Davos has brought one agreement among all bankers and regulators that attended—the need for crypto regulation.
- One central theme emerging from the annual meeting of the World Economic Forum is that crypto needs to be regulated like banks to ensure the safety of assets.
- Attendees pointed to the many falls of crypto organizations, saying that banks remained largely untouched regardless of the huge falls within the finance sector.
- Many said banking remains safe due to the many years of perfecting regulation rules, and the same needs to be done for crypto to reduce the damage caused by digital assets.
Why it’s important
Over the years, many investors have called for crypto regulation as the sector has long been unregulated, leading to bankruptcy, fraud, and other risks.
Attendees at this year’s World Economic Forum annual meeting are influential business leaders and policymakers from around the world. Many agreed that crypto regulations need to be implemented.
Many experts at the meeting referred to the crypto sector as “non-banks” and explained how the sector has fallen and needs regulation.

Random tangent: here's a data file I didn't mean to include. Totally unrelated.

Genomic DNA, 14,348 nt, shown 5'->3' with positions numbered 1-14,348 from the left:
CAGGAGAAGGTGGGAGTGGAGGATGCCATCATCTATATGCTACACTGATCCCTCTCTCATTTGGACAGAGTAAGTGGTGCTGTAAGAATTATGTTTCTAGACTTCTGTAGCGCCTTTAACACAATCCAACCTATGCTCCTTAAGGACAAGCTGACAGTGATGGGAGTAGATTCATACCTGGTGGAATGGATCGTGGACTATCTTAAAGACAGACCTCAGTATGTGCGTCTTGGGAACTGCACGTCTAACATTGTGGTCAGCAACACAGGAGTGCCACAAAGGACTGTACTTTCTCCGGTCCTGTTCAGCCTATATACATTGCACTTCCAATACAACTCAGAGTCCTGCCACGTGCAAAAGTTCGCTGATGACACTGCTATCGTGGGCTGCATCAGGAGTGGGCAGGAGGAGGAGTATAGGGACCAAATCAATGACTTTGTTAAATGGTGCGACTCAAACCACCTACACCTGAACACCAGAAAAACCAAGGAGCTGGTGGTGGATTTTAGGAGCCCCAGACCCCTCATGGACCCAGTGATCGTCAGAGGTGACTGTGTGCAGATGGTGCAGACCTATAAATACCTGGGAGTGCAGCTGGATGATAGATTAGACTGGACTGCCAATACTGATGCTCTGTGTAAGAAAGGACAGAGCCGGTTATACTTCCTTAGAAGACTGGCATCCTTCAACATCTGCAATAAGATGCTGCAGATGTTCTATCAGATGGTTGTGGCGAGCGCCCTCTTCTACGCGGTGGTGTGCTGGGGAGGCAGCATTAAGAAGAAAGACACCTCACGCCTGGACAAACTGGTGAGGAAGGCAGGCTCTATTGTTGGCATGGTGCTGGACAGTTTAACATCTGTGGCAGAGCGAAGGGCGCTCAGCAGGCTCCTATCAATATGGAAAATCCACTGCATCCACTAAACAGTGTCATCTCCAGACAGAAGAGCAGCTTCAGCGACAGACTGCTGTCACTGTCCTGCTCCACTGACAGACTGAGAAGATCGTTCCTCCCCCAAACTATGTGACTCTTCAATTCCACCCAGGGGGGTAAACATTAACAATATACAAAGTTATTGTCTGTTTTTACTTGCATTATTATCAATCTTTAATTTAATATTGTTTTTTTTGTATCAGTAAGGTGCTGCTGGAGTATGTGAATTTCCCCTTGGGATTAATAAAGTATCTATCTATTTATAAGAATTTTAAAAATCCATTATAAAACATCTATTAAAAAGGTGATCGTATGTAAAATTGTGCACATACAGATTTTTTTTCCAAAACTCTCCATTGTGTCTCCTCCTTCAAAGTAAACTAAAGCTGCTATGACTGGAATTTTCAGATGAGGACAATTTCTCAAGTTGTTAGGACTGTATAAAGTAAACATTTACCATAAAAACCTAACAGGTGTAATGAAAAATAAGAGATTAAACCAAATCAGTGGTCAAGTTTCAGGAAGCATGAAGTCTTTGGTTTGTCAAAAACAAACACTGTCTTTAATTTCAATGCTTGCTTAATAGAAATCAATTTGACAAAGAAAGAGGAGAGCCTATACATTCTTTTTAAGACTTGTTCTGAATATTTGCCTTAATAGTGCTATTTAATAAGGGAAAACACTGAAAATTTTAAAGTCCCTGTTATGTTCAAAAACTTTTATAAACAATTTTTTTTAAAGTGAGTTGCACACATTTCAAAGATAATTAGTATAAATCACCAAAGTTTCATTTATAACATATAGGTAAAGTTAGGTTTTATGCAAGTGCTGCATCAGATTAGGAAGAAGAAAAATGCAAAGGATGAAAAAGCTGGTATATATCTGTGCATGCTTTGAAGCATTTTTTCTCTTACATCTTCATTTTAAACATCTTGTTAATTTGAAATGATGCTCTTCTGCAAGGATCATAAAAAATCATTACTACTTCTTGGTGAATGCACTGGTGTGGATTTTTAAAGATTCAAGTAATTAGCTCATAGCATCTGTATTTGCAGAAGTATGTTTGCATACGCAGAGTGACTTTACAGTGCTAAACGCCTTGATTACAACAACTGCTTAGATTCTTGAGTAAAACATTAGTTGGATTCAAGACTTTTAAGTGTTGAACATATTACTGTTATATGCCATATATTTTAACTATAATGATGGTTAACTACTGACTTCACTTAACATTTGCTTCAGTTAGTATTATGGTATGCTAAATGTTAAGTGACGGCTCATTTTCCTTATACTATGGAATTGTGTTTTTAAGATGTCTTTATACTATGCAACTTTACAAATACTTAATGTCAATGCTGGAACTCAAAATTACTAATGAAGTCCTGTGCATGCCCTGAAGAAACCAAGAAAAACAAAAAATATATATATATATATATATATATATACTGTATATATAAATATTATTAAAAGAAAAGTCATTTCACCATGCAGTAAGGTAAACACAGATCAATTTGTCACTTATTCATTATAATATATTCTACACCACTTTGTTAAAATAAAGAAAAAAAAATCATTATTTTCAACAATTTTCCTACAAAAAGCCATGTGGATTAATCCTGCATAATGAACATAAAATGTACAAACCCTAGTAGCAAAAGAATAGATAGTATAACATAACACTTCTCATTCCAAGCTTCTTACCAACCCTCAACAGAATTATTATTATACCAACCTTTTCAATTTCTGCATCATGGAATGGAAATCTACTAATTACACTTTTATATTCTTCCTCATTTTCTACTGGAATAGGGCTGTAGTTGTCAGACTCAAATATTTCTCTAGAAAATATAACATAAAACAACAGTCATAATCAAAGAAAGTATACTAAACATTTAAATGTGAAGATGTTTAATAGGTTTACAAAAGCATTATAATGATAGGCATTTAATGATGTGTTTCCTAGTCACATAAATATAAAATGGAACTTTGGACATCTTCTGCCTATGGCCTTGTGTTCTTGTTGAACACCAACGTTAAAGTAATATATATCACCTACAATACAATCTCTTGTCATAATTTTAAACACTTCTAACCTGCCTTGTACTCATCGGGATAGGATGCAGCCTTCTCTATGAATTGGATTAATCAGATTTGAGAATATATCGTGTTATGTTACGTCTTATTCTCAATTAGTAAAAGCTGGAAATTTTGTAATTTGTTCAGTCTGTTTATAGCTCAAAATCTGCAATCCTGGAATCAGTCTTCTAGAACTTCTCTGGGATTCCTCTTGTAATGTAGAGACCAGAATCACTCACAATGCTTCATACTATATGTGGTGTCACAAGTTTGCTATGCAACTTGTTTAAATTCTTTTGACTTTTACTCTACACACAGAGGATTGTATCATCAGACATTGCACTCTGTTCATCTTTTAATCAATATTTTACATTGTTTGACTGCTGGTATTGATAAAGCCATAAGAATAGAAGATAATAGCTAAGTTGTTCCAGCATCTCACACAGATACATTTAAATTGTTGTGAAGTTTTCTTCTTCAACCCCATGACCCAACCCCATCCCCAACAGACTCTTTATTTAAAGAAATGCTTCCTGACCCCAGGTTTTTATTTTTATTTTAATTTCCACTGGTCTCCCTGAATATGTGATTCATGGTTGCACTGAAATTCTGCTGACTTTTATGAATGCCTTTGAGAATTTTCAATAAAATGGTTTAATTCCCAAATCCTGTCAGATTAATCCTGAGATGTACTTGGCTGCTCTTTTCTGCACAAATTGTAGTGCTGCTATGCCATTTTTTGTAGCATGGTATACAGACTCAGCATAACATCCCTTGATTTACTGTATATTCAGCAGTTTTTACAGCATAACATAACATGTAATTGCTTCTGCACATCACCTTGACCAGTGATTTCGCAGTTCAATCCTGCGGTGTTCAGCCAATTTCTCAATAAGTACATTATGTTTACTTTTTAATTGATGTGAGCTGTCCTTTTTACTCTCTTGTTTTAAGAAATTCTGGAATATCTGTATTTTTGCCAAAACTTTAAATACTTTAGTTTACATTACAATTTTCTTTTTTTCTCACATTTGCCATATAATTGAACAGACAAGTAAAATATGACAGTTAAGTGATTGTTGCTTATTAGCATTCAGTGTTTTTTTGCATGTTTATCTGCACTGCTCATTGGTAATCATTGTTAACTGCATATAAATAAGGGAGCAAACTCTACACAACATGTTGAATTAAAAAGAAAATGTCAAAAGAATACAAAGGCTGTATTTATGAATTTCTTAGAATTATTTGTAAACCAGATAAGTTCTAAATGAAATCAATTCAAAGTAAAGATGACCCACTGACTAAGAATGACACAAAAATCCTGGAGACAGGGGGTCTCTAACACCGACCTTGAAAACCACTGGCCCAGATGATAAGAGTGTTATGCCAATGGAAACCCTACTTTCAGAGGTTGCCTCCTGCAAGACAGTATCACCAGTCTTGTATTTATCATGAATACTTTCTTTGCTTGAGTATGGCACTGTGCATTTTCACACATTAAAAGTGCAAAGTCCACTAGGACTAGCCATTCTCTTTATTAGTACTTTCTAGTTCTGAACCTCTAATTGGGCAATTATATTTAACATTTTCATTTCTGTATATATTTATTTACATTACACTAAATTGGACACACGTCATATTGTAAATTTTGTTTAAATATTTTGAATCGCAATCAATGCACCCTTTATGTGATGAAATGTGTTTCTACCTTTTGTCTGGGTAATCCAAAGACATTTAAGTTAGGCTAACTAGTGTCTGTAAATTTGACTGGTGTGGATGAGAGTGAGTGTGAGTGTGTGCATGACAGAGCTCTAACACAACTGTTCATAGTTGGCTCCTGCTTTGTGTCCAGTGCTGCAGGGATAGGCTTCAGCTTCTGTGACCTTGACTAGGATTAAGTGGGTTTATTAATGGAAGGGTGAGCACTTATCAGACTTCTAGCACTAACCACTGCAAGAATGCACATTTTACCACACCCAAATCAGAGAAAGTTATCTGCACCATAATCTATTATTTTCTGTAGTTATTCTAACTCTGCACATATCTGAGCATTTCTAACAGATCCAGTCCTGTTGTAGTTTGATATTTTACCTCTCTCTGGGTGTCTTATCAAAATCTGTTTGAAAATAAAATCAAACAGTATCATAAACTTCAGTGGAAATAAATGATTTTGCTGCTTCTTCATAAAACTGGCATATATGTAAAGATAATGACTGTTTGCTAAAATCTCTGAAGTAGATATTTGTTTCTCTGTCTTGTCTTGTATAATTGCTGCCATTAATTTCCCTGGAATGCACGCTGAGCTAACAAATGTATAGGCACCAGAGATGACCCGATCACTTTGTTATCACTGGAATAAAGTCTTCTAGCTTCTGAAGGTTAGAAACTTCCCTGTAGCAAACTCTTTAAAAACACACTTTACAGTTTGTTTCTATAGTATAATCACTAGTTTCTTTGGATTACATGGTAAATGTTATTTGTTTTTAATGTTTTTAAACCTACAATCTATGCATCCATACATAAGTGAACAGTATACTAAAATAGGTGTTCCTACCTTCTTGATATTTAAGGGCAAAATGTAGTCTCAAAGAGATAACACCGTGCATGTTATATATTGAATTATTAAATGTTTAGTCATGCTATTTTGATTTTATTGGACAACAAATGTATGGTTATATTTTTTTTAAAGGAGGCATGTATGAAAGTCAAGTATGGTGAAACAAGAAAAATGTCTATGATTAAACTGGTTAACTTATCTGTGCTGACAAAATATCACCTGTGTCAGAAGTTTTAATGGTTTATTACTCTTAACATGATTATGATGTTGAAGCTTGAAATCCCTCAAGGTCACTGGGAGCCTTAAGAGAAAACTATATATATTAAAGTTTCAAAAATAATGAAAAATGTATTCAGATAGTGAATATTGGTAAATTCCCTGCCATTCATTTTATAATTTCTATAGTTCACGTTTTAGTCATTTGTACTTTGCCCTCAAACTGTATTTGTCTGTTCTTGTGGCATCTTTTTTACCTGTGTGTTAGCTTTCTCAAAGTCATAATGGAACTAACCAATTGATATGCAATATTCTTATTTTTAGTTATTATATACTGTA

“Regulators have—with respect —taken their eyes off the ball in terms of the non-banking sector,” says UBS Chairman Colm Kelleher.
Others agreed with Kelleher citing the fall of FTX and other crypto bankruptcies that have happened as of late, stating that the “non-banks” are an immense challenge affecting the world today.
Of course, attendees of the Davos forum tend to be those who put faith in regulations and control while those who would tend to allow the crypto market to police itself are not inclined to attend the forum.
Many of the regulators at Davos have suggested that crypto should be regulated like the typical banking sector to ensure the safety of all assets, while others think by doing that would put banks at risk.
“Are we better off just providing ultra clarity as to what’s an unregulated market, and if you go in, you go in with your own risk?” Senior Minister Tharman Shanmugaratnam of Singapore asked. “I lean a bit more toward the latter view.”